An in vivo study of BOLD laminar responses as a function of echo time and magnetic field
Irati Markuerkiaga1, Lauren J Bains1, Jose P Marques1, and David G Norris1,2

1Donders Centre for Cognitive Neuroimaging, Nijmegen, Netherlands, 2Erwin L. Hahn Institute for Magnetic Resonance Imaging, Essen, Germany


In this study we evaluate the echo time of laminar BOLD responses of the human primary visual cortex at 1.5 and 7T. It is often assumed that lower magnetic field strengths are increasingly biased towards the signal arising from larger veins located towards the pial surface. In this study (performed with an isotropic resolution of 0.75mm) we found similar shaped laminar profiles at 1.5 and 7T.


7T has become the gold standard for measuring high-resolution BOLD fMRI, including layer specific studies, due to its increased functional sensitivity and SNR compared to lower field strengths. Despite this increase in SNR, most layer specific data analysis are performed by integrating the signal from voxels at a given cortical depth over an extended patch of cortex 1,2. Such a framework compensates for the poorer SNR often associated with high resolution and opens the door for using lower field strengths in layer specific fMRI. In this work we compare activation profiles obtained at 1.5T and 7T to study the feasibility of layer specific fMRI at 1.5T. The results here are also relevant for non-layer specific functional studies, as they provide a better understanding of how much of the signal comes directly from the parenchyma and how much from the pial surface at each of the fields.


Acquisition: Data from the same 4 subjects were acquired at 1.5T and 7T using multi-echo 3D-FLASH with parameters, e.g. voxel size and echo spacing/range, matched, as far as possible, to minimize anatomical differences in the functional data between fields (see Table 1 for sequence parameters). A flickering checkerboard interleaved with a gray screen was used as stimulus paradigm and the duration of each stimulus condition was one volume TR (160 at 1.5T and 97 s at 7T).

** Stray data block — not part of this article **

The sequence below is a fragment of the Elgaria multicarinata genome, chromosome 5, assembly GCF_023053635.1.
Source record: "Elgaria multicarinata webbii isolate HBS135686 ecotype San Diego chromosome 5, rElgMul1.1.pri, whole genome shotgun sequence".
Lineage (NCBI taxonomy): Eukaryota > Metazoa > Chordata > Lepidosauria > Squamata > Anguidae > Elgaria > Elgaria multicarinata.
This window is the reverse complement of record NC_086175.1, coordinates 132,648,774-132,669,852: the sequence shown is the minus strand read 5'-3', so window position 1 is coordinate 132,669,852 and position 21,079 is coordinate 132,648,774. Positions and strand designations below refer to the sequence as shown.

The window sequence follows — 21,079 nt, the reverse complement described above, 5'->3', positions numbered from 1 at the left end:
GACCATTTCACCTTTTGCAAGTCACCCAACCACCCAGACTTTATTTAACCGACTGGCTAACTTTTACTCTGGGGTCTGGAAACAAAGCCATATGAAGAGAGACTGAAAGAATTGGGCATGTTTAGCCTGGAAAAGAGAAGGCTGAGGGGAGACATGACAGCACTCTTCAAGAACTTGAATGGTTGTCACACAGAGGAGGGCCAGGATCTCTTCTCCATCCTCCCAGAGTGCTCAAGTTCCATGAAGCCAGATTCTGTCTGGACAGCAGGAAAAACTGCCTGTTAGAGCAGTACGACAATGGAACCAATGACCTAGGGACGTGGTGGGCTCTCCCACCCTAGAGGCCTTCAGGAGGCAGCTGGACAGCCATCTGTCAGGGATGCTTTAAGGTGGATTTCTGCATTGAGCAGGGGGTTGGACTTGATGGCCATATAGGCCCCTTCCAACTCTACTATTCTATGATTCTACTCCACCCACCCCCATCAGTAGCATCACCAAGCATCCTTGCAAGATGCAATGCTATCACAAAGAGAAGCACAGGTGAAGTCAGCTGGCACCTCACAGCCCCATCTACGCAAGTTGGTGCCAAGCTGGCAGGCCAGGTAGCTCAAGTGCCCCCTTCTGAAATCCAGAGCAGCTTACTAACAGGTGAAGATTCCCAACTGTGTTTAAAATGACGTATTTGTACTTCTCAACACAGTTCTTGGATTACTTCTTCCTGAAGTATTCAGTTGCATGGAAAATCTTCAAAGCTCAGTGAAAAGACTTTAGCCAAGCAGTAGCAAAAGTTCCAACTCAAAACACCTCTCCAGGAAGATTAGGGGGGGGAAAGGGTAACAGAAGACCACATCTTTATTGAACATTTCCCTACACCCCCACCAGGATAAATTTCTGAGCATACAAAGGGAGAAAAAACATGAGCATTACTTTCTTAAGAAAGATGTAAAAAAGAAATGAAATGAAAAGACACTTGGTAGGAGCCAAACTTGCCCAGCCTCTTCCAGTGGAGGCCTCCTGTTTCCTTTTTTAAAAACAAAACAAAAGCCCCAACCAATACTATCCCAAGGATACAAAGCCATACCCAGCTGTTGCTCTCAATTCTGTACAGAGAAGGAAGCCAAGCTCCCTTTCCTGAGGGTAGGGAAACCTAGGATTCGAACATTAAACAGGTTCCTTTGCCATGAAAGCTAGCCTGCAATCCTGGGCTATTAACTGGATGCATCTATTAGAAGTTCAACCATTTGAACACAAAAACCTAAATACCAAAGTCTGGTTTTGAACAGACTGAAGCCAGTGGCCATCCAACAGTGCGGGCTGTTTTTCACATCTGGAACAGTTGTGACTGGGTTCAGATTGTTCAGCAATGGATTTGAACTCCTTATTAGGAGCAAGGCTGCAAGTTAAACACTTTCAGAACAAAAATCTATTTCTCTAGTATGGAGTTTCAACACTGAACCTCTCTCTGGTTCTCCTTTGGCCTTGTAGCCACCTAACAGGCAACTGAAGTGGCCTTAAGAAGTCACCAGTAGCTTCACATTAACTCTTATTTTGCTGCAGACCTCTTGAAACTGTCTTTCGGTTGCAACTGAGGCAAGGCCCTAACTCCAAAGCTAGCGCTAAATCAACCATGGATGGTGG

Data processing: Functional volumes were skull stripped using FSL-BET, motion corrected with AFNI using a linearised weighted least squares algorithm and high-pass filtered with fc=1/2.1*volTR. The anatomical volume was co-registered to the first functional scan using a boundary based registration method implemented in Freesurfer. Finally, activation maps were obtained using FSL-FEAT on the motion corrected data applying a 3 mm smoothing kernel. The white matter surface generated in Freesurfer was expanded by 10% of the cortical depth at each vertex to sample the functional volume3. Signal time-courses were averaged over the areas that showed activation at each of the 15 cortical depths and T2* values were computed by fitting to a mono-exponential decay.


The small voxel size used in this study allows the estimation of T2* relaxation times that suffer less from partial voluming between GM and adjacent tissue and CSF. The average T2* values obtained are in line with what is reported in the literature4,5,6 (Figure 1a,b) .